But, in fact, Turner and Emmett followed the protocol that was established in the aftermath of the disastrous Rita evacuation to, with some very limited exceptions, only evacuate those areas threatened by storm surge.  As a general proposition, it is not prudent to evacuate areas that are only threatened by rising water from rainfall.  

The reason for this is that about 90% of fatalities from a hurricane are caused by storm surge.  Only about 10% come from wind or upland flooding.  In contrast, evacuations are very dangerous.  In Rita, about 130 people died in the evacuation.  That is more people than have ever died in a hurricane in Texas, with the exception of the 1900 Galveston Storm.  While it is miserable to be sitting in your house and watch it gradually fill with water (I know because I have experienced that twice), very few people die from their house being flooded.

I made these points in an interview with the New York Times.  Some of my comments were included in this article. [click here].  I also wrote an op/ed in the Times making these points in some greater detail which was republished in the Houston Chronicle today [click here or here]. I reiterated these points in an interview on CNN’s AC360 on his August 30 broadcast.  If you have Xfinity you can watch the interview in the their “On Demand” section.  Just before my interview there is a chilling interview with a man about evacuating his family from a Ft. Bend neighborhood, which highlights the dangers associated with attempting to evacuate.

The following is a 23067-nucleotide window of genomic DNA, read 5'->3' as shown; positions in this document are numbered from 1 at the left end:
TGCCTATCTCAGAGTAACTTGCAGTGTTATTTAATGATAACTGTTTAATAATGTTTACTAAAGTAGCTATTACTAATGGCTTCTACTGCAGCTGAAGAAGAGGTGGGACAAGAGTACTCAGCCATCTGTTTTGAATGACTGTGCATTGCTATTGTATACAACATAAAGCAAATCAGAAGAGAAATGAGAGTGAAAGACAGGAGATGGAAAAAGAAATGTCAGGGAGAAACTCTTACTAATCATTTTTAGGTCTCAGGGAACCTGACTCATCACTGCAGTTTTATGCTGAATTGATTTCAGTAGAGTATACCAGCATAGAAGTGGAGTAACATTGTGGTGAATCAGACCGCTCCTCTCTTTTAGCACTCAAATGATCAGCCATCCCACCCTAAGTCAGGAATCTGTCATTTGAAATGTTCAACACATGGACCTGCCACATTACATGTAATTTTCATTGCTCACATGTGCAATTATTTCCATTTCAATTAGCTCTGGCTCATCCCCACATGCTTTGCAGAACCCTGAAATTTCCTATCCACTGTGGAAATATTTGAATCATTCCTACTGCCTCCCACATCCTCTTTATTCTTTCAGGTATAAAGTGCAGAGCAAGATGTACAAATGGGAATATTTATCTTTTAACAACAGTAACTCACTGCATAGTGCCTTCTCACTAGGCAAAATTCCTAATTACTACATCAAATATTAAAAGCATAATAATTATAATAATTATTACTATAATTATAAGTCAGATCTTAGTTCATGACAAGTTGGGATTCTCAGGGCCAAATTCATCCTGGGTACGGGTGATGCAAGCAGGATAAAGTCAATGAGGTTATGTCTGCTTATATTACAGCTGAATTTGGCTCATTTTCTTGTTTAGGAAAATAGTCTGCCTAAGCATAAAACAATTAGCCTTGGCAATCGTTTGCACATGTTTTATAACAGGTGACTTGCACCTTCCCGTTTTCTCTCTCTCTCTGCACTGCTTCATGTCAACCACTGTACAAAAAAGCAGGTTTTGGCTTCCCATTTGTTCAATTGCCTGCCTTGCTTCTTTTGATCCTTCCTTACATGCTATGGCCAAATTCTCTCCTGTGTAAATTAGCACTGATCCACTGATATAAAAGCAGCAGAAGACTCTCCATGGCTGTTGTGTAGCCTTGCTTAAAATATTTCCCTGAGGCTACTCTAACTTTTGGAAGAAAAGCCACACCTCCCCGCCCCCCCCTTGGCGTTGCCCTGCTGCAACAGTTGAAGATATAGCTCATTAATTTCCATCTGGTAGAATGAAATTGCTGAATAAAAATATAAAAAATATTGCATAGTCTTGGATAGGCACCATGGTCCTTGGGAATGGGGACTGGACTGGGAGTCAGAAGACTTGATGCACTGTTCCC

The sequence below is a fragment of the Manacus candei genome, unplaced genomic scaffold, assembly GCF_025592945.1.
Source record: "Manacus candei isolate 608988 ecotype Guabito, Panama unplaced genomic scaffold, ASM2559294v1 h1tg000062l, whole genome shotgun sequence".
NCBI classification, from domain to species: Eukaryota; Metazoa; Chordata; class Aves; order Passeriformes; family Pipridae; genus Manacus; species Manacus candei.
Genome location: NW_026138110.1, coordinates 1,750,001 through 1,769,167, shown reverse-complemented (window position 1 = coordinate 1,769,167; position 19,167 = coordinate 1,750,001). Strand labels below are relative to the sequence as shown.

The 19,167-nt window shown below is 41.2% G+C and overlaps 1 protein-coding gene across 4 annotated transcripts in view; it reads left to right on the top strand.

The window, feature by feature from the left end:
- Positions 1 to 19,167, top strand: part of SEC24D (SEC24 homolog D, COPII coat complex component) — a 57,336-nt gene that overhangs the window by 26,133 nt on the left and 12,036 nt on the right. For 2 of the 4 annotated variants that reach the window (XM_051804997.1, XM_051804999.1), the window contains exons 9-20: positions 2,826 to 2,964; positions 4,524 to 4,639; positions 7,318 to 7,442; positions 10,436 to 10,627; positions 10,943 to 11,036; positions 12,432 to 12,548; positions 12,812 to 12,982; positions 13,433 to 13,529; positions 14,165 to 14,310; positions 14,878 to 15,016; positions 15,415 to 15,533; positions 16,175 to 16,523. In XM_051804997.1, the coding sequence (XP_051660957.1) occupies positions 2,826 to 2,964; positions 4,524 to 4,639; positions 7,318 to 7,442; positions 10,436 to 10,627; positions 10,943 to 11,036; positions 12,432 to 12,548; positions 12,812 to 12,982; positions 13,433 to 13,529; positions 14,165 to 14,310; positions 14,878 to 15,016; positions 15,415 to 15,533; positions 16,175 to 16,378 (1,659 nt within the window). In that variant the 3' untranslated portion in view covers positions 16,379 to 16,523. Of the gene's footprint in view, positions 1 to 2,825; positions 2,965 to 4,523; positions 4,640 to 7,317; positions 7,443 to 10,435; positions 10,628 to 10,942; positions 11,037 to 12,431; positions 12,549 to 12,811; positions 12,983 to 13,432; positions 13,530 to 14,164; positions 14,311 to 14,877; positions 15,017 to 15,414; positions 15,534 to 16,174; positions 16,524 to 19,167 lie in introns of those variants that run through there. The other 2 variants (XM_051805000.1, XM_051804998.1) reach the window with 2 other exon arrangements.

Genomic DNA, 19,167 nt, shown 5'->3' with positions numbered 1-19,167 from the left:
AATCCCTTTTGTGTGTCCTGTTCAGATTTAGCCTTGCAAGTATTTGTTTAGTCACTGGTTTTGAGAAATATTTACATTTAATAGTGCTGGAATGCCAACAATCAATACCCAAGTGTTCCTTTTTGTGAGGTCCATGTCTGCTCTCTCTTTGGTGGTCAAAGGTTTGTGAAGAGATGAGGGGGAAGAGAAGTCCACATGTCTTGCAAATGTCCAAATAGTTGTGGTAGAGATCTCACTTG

There are certainly ways that we can improve our response to this type of upland flooding and we will learn from this experience.  But ordering a mandatory evacuation was not the answer.

Other calls I have gotten relate to what to do to prevent this from happening again.  I discussed this is in some detail in a Houston Chronicle op/ed  yesterday [click here ] and in a podcast with MSNBC’s Chuck Todd [click here].  The bottom line is that we have been skimping on our flood control investments for years.  Most of the money City taxpayers approved for flooding has been diverted to other uses.  The current City bond proposal has zero dollars for flooding.

If we really want to do something about flooding in our region, we are going to have to get serious.  Spend the money.  Stop diverting money earmarked for flooding.  Eliminate the jurisdictional overlap and finger-pointing.  Adopt a regional approach.  It is not rocket science.